The Pursuit Of Happiness: I Gave My Kids FOMO & Now We’re Detoxing

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It’s true. I have FOMO and I’ve most likely passed it on to my kids. But what exactly is FOMO and how do you know if you have it? Fear Of Missing Out (FOMO) is a real phenomenon where one might experience anxiety over missing an opportunity or experience. Often brought on by social media scrolling and seeing pictures of your friend’s trip to Costa Rica, your cousin’s birthday party at Chicken N Pickle or the Grand Opening at Crumbl Cookies. Maybe you have insecurity about how you and your family spend your time, whether professionally, socially or in mom mode. Is your Enneagram a Type 7? You want to do ALL THE THINGS.

There are varying degrees and causes of FOMO. I remember when I was a brand new stay-at-home mom; I pictured myself going to mommy-and-me groups and all the educational fun my son and I would have together. I signed up for the baby music class, I led my church’s MOPS group and went to library story time. I had new mom FOMO! Don’t get me wrong, I loved the adventures we went on, but I felt that I needed to fill every moment proving that I was the best mom. Several years down the road, I had two boys and was ready to go back into the workplace (only meaning an 8-5 schedule, because every mom is a working mom!). With this new job came a great deal of mom guilt as we moved into a different routine. Of course I wasn’t ready to let go of anything, though, and I didn’t want my boys to miss out on any activities because of my work schedule. Weeknight evenings were filled up with committee meetings, sports practices and piano lessons while weekends were packed with berry picking, museums and birthday parties. Now I had working mom FOMO!

Still, why was it a problem if I was handling everything? If I could juggle my job, marriage, friendships, volunteering and my kids’ activities, I would be doing all the things, just like I wanted. But here’s the thing. Our kids watch what we’re doing. They see us scrolling Instagram instead of being fully present and rushing them to get shoes on and eating dinner in the car. I was giving my kids FOMO with my constant desire to be everywhere and do everything. I could see it when my son was using a gift card he received for his birthday to pick out a toy. “I can’t decide between the PJ Masks playlet or the Lego set! They both look so fun!”. Or when given the choice between flag football and soccer, he wanted to join both teams. Yes, these are examples of FOMO. Neither of these examples may seem like a big deal on the surface, but I knew my addiction to busy-ness was rubbing off on my kids.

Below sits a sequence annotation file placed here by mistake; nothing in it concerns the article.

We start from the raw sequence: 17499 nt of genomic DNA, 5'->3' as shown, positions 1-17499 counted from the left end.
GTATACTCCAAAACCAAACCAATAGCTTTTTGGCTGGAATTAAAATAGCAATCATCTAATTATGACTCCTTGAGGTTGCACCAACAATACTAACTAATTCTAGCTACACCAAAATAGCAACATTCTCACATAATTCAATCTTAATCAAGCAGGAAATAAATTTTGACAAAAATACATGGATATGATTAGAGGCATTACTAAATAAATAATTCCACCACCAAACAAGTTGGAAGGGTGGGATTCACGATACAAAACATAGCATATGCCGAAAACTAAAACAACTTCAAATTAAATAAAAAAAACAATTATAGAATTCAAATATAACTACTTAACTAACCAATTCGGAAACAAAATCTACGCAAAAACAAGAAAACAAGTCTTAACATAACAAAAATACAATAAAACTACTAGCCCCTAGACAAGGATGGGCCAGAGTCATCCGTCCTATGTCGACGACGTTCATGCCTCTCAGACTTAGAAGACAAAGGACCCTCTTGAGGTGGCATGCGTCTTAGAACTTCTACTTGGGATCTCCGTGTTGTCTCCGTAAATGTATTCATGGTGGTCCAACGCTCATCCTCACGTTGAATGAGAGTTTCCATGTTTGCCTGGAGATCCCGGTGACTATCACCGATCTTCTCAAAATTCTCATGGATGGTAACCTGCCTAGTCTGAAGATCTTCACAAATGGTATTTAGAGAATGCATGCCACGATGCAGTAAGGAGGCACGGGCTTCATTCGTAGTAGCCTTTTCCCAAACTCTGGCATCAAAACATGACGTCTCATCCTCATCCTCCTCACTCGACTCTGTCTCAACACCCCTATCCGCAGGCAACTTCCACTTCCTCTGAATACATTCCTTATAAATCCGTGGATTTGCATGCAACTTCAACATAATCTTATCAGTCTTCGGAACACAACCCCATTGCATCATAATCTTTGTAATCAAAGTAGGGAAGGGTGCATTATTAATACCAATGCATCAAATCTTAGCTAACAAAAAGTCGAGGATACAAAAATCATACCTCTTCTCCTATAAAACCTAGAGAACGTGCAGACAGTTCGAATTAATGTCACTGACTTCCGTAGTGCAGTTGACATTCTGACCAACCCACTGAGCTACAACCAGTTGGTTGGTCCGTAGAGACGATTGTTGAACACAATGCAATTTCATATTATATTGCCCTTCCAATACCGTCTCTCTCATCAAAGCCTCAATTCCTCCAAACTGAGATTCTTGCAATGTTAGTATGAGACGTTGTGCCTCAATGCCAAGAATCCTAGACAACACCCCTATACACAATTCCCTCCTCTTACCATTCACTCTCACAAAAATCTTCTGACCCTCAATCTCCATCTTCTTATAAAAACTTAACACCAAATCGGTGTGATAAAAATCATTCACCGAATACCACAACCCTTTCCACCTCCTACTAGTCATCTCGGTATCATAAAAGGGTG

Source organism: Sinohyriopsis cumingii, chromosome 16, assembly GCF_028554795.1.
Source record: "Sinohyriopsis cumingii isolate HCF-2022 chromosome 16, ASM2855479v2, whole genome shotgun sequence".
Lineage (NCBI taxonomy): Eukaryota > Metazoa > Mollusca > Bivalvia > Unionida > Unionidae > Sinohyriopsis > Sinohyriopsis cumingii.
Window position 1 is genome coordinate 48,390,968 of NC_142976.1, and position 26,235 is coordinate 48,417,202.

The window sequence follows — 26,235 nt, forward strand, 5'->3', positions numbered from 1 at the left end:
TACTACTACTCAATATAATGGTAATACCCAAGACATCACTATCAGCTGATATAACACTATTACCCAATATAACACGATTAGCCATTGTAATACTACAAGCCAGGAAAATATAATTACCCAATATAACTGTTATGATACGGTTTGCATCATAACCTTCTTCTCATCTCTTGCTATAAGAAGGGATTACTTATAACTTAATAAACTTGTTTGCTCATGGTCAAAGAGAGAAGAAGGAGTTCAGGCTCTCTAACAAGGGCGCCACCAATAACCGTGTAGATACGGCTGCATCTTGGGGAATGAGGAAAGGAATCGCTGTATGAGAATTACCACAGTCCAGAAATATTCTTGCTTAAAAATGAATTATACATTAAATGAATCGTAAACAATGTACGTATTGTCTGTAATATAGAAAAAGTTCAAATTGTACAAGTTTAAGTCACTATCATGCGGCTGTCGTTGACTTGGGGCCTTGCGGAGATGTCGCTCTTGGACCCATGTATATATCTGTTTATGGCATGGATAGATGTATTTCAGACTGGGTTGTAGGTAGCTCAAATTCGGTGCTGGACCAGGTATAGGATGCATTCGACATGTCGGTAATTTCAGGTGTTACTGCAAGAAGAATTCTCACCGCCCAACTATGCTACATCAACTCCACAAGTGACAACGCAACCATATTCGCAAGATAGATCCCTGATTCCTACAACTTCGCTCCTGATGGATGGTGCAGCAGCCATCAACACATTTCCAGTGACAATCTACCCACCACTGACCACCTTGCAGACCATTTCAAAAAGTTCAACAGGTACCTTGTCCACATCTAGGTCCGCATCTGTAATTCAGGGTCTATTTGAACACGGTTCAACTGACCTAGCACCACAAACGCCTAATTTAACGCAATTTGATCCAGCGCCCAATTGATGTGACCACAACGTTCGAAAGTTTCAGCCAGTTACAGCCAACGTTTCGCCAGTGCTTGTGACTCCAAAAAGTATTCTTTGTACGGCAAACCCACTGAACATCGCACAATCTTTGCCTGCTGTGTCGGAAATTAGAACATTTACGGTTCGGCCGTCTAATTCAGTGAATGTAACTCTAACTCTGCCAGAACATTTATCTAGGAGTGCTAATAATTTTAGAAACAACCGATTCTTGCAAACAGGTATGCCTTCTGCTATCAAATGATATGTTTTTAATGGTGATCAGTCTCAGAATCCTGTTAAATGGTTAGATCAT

Trying to detox from FOMO isn’t easy. We love being active and exploring our community. It’s hard to find the joy in missing out (JOMO) sometimes when you are naturally a person who enjoys being on-the-go. But I have found a couple “mom hacks” when our FOMO is out of control.

First, take a social media break.

You may not even realize how all that mindless scrolling is stirring up feelings of discontent. Disable your notifications, delete your social media apps or just plain turn off your phone.

Second, practice being unpredictable.

When my kids sign up for an activity, I expect them to follow through as much as possible. It actually bothers me when they miss a game or practice because I picture the money I paid to enroll and the skills they are missing going right down the drain. One day on the way to practice while listening to your tired, complaining child in the backseat, pull over and head straight to the nearest park instead! How surprised and excited your kids will be if you allow yourself to be unpredictable once in a blue moon, instead of worrying about one day of missed batting practice.

Third, allow your kids to experience boredom.

Have a free Saturday coming up? Don’t schedule anything and allow your children to use their imaginations. You may hear cries of “I’m bored!” at first, but all those Legos, STEM kits and packages of slime at your house have to be used someday, right? Let them experience an unscheduled day of play.

I love the quote from Elizabeth Gilbert that says, “Perfectionism is just fear in fancy shoes and a mink coat”. If you’re ready to ditch your FOMO, toss off that mink coat, kick off those fancy shoes and enjoy the life you’ve been given without fear of missing out!


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